Murder cover-up in Chicago
Murder cover-up in Chicago
By George E. Curry, George Curry Media Columnist
As more information emerges in connection with Chicago Police Officer Jason Van Dyke’s fatal shooting of 17-year-old Laquan McDonald on Oct. 20, 2014, the more it appears that not only was an unjustified murder committed by a person who had sworn to uphold the law, there was a cover-up at every level.
Even worse, the cover-up seems to be still in effect today as Mayor Rahm Emanuel and other officials scramble to cover their tracks.
Let’s start with the videotaped incident itself.
Perhaps the most illuminating public account of the shooting thus far was provided by Stephen Patton, head of the city’s law department, when he appeared at the City Council’s Finance Committee hearing on April 13, 2015. In urging the city to settle the case out of court for five million dollars, he noted that Van Dyke, referred to in his testimony as Officer A, was culpable because:
- McDonald did not pose an immediate threat to Van Dyke;
- McDonald was walking away from Van Dyke at the time he was fatally shot;
- None of the other five officers on the scene saw fit to fire their weapons at McDonald, including Van Dyke’s partner;
- No other people were ever placed in danger and
- The use of deadly force in this case was unwarranted.
For the past year, Illinois and federal authorities have supervised a joint grand jury.
As proceedings dragged on, Mayor Rahm Emanuel doggedly resisted all calls to release dash-camera video of the shooting.
After privately viewing the video, however, city officials acted quickly when attorneys representing the estate of the dead teen approached the mayor’s office about reaching a financial settlement. The city was in deep negotiations with attorneys for Mc-Donald’s estate while the mayor was facing a tough re-election fight and eventual run-off with Jesus Garcia.
A final deal was struck April 8, a day after Emanuel’s re-election. Five days later, the proposed settlement was presented to the Chicago City Council Finance Committee. Relying on the testimony of corporation counsel Patton, the City Council agreed to a five million dollar settlement without a lawsuit being filed or members of City Council looking at the incriminating tape.
There is little doubt that if the videotape had surfaced during the height of Emanuel’s re-election campaign, he would not have won a second term. So, he directed his corporate counsel to fight all efforts to have the tape released.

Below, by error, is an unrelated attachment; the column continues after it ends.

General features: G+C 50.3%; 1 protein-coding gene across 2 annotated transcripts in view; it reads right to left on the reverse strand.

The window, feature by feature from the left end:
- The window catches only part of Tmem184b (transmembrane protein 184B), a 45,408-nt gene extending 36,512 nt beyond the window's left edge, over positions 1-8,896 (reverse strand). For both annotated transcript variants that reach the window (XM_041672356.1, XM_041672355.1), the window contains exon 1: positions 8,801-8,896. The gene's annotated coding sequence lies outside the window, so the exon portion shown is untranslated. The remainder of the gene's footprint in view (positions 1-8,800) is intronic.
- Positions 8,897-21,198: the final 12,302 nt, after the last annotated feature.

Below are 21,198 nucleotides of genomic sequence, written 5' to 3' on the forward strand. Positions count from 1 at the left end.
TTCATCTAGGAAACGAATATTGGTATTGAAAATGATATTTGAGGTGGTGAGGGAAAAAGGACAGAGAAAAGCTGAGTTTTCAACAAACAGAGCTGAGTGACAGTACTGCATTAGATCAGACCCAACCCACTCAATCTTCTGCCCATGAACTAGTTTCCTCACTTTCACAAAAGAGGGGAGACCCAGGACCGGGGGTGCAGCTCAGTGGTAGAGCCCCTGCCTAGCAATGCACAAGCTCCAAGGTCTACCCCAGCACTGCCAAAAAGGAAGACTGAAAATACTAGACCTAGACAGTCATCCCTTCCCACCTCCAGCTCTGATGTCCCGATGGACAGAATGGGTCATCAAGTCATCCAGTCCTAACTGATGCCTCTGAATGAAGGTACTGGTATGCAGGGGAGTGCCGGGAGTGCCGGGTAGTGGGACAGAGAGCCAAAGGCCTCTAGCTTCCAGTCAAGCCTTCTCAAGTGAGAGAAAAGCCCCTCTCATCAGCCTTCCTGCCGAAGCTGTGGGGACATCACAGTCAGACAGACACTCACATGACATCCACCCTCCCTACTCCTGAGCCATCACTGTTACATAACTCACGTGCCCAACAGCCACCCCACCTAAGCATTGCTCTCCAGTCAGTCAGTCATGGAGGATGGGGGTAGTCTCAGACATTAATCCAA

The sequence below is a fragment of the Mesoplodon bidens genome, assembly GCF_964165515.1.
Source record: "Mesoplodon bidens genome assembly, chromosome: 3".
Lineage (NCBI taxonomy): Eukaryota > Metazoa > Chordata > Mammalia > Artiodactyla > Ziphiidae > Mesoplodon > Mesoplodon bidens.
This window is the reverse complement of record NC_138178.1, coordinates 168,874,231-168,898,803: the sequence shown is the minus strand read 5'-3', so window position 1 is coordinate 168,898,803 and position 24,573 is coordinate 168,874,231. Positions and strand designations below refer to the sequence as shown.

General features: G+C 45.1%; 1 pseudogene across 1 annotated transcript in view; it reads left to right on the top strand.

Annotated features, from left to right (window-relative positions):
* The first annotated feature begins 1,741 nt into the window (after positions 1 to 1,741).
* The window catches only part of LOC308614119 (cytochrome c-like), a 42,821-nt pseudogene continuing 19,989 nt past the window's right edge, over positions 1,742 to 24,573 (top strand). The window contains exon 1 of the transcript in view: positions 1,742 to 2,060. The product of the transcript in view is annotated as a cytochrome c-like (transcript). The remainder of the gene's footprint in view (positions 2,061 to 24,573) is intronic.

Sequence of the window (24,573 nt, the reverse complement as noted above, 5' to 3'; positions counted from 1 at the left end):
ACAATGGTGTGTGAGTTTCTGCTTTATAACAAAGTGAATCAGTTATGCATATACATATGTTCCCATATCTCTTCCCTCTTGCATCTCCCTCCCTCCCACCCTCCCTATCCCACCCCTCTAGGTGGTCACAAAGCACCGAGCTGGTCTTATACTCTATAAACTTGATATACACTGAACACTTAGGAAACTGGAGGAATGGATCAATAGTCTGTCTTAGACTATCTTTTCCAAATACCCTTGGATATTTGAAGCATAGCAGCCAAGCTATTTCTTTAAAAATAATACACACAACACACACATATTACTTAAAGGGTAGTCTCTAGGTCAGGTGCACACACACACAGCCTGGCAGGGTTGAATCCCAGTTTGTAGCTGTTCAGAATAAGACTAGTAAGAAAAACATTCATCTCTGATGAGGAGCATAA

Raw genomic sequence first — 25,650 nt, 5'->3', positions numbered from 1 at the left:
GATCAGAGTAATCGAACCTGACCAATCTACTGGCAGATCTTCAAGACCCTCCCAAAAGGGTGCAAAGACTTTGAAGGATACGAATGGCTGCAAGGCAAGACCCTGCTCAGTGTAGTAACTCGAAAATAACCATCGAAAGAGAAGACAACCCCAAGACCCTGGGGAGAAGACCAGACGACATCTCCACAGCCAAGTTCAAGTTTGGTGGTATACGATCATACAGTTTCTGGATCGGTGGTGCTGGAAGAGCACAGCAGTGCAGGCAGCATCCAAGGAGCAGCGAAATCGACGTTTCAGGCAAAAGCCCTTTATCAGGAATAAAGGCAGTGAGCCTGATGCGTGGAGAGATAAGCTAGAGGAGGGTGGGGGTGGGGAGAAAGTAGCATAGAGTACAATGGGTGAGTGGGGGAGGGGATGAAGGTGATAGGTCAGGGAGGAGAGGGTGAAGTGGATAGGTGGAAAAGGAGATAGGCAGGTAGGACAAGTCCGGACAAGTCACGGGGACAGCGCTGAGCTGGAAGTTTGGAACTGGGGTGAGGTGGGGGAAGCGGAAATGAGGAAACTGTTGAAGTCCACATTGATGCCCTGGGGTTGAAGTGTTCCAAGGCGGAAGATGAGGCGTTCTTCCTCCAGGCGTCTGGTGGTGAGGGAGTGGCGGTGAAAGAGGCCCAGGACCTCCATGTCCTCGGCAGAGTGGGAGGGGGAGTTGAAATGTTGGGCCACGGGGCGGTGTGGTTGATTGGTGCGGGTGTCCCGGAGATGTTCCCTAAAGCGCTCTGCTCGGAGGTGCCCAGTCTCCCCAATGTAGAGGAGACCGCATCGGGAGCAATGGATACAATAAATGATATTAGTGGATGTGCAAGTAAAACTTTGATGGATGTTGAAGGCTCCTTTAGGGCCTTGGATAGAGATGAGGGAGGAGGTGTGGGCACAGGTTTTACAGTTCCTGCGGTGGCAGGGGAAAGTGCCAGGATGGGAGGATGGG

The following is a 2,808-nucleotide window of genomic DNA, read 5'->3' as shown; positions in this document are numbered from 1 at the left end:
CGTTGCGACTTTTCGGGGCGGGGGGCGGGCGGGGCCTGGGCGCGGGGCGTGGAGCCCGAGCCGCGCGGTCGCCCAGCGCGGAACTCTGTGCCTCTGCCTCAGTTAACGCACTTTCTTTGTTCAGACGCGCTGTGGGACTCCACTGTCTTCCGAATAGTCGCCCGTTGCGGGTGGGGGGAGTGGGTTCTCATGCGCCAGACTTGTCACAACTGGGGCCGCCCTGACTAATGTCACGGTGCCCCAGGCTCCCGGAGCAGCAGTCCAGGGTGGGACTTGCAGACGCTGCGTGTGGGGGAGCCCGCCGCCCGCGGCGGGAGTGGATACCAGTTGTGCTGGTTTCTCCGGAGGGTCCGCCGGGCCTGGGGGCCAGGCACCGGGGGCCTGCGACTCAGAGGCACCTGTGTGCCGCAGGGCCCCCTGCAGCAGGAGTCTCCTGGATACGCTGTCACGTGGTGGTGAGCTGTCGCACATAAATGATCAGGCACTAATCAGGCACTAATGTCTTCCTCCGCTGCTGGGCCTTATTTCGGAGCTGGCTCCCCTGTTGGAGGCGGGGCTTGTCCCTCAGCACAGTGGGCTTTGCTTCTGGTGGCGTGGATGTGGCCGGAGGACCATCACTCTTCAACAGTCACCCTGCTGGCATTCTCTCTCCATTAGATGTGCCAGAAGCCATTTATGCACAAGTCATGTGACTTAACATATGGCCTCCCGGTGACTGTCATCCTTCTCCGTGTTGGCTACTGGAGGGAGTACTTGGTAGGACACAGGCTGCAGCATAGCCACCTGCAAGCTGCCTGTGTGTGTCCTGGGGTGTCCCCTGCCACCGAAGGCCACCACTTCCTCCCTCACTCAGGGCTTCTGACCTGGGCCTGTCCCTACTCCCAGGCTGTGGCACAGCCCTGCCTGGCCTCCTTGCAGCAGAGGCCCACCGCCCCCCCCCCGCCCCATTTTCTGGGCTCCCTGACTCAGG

Cook County State’s Attorney Anita Alvarez, who is up for re-election next year, said City Hall made the decision to withhold the videotape from the public.
“They asked us our position in telephone calls – we said it was not our preference to release it, but it was ultimately their decision because of the FOIA,” Alvarez spokeswoman Sally Daly told POLITICO. “We’re not party to the litigation on the FOIA.”
But nothing prevented Alverez from releasing the incriminating tape.
More than a dozen Freedom of Information Act (FOIA) requests had been filed seeking release of the tape, but it took a lawsuit by Brandon Smith, a freelance journalist, to compel its disclosure under public records laws.
Cook County Judge Franklin Valderrama ruled that the police department could not use an ongoing investigation as a reason to lawfully withhold the video because other law enforcement agencies, not the department itself, were conducting the investigation.
The dramatic footage shows McDonald walking away from Van Dyke when the policeman opened fire, striking the teen at least 16 times, including after his motionless body was already sprawled on the ground.
Just before release of the videotape, Alvarez hurriedly did what she could have done all along – she charged Van Dyke independent of the grand jury with first-degree murder.
A separate Cook County grand jury has been convened and is expected to formally charge Van Dyke with first-degree murder, which carries a punishment of 20 years to life.
Meanwhile, the mayor forced and accepted accepted the resignation of Police Superintendent Garry McCarthy, citing a loss of public confidence. The mayor has appointed a new police accountability task force to examine the McDonald case and other department issues.
One of those issues involves surveillance footage from a nearby Burger King. The manager told Chicago NBC/5 that officers entered the fast food eatery the night of the shooting and when they left, 86 minutes of video appeared to be missing.
Illinois Attorney General Lisa Madigan has asked the Justice Department’s Civil Rights Division to review Chicago’s police department’s practices, a move Emanuel has labeled as misguided.
The mayor said in a statement, “First and foremost, we need answers as to what happened in the Laquan McDonald case, which is why the United States attorney should swiftly conclude his year-long investigation and shed light on what happened that night, and the actions of everyone involved.”
We already know what happened that fatal night. And we also know that Rahm Emanuel fought every step of the way to keep the video of what happened that night out of public view. Now that he has forced his top cop to resign, citizens should force Emanuel to leave office as well.
George E. Curry is President and CEO of George Curry Media, LLC. He is the former editor-in-chief of Emerge magazine and the National Newspaper Publishers Association News Service (NNPA). He is a keynote speaker, moderator, and media coach. Curry can be reached through his Web site, georgecurry.com. You can also follow him at twitter.com/currygeorge, George E. Curry Fan Page on Facebook, and Periscope. See previous columns at http://www.georgecurry.com/columns.